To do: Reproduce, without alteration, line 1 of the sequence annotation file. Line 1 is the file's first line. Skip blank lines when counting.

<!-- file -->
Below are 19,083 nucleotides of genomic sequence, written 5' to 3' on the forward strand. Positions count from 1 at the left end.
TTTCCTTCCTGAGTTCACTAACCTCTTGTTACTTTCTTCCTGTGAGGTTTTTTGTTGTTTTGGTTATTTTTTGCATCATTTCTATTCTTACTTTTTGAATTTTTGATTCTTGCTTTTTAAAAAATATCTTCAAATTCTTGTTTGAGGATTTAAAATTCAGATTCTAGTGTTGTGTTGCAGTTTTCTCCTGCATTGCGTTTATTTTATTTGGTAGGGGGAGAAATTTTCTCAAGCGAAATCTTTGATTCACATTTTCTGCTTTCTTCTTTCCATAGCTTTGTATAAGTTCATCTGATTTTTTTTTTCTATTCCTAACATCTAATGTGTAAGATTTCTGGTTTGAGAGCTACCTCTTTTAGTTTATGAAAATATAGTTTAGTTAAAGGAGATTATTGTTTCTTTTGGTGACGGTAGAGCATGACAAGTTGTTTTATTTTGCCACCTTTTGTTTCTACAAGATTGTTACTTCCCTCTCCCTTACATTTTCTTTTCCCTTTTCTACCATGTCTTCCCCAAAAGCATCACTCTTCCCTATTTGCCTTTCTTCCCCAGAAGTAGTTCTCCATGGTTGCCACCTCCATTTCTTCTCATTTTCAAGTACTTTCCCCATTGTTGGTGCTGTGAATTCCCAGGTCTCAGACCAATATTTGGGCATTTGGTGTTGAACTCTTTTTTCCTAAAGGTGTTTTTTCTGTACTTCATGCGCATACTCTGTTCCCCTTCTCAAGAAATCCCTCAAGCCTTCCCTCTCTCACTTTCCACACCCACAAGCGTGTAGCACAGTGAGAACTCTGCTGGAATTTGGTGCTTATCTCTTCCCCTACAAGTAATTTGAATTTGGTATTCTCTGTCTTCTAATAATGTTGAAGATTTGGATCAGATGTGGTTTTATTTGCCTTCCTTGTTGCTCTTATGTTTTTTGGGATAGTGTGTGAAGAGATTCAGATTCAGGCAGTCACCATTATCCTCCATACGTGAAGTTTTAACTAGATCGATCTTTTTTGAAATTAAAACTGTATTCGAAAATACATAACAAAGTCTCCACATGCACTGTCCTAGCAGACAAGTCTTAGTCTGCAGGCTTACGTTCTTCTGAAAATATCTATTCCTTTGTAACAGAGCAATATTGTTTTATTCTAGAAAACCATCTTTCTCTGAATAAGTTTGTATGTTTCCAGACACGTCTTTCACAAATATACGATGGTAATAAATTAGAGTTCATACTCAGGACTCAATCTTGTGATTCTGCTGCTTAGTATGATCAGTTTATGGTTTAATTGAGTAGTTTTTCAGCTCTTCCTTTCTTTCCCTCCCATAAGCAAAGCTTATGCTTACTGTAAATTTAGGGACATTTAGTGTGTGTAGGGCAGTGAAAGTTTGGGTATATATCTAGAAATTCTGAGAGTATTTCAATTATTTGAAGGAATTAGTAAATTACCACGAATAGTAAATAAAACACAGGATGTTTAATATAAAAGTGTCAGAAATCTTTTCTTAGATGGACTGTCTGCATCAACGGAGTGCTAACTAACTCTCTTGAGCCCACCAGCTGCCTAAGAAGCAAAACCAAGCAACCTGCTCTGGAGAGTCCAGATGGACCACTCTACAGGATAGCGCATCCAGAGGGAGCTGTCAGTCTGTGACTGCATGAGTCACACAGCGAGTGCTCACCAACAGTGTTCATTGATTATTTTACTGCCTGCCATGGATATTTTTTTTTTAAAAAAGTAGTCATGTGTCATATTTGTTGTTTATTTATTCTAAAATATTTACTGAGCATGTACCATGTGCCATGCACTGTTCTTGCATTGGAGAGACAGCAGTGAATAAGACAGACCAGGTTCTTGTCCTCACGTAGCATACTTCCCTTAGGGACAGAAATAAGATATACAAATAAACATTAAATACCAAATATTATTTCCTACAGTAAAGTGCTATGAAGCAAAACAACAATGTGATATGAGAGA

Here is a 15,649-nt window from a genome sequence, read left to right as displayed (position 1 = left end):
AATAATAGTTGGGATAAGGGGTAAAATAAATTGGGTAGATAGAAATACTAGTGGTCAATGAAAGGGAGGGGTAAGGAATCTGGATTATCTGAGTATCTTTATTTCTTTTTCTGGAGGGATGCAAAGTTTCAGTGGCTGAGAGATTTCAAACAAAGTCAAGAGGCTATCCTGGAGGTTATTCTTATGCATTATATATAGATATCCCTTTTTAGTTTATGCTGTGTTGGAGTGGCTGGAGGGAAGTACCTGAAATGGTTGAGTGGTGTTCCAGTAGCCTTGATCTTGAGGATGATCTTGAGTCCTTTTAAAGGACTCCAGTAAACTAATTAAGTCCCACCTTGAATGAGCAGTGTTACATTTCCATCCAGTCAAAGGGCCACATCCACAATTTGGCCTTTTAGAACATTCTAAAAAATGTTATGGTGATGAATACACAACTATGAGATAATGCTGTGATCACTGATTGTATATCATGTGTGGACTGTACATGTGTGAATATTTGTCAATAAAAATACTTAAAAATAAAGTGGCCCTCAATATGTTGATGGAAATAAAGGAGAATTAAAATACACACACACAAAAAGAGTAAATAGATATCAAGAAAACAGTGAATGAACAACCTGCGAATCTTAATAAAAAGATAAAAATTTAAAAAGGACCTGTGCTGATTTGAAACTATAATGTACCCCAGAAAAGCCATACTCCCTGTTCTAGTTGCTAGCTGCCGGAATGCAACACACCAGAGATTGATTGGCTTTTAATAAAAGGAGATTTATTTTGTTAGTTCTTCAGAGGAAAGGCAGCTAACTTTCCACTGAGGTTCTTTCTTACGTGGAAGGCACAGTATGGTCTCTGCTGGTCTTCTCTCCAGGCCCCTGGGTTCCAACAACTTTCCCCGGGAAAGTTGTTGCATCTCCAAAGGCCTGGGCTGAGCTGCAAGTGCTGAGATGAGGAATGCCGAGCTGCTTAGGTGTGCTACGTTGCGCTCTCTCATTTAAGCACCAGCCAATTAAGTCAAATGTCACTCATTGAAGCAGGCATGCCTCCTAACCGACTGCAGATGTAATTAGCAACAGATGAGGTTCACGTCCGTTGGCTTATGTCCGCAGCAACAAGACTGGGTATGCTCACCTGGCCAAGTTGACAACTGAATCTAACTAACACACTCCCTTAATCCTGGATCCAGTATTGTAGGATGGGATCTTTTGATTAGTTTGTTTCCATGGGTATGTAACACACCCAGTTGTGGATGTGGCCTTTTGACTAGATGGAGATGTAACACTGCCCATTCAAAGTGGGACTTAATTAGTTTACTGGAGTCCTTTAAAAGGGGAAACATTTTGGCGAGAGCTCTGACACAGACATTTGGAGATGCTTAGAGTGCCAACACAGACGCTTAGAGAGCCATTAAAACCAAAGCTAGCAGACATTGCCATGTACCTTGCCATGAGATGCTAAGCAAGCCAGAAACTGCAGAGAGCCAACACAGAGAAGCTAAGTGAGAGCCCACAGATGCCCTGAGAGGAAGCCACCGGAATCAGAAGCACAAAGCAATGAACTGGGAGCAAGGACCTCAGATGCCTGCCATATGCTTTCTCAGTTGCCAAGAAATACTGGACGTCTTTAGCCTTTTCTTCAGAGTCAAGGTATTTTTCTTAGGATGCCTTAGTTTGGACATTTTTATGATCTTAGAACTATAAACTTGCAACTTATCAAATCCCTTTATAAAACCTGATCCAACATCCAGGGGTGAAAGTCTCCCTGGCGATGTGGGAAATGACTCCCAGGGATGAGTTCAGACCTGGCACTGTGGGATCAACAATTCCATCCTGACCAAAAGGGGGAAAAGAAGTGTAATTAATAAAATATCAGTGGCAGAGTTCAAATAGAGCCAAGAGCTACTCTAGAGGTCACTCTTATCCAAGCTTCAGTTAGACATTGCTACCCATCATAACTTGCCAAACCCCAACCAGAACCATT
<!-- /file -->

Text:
Below are 19,083 nucleotides of genomic sequence, written 5' to 3' on the forward strand. Positions count from 1 at the left end.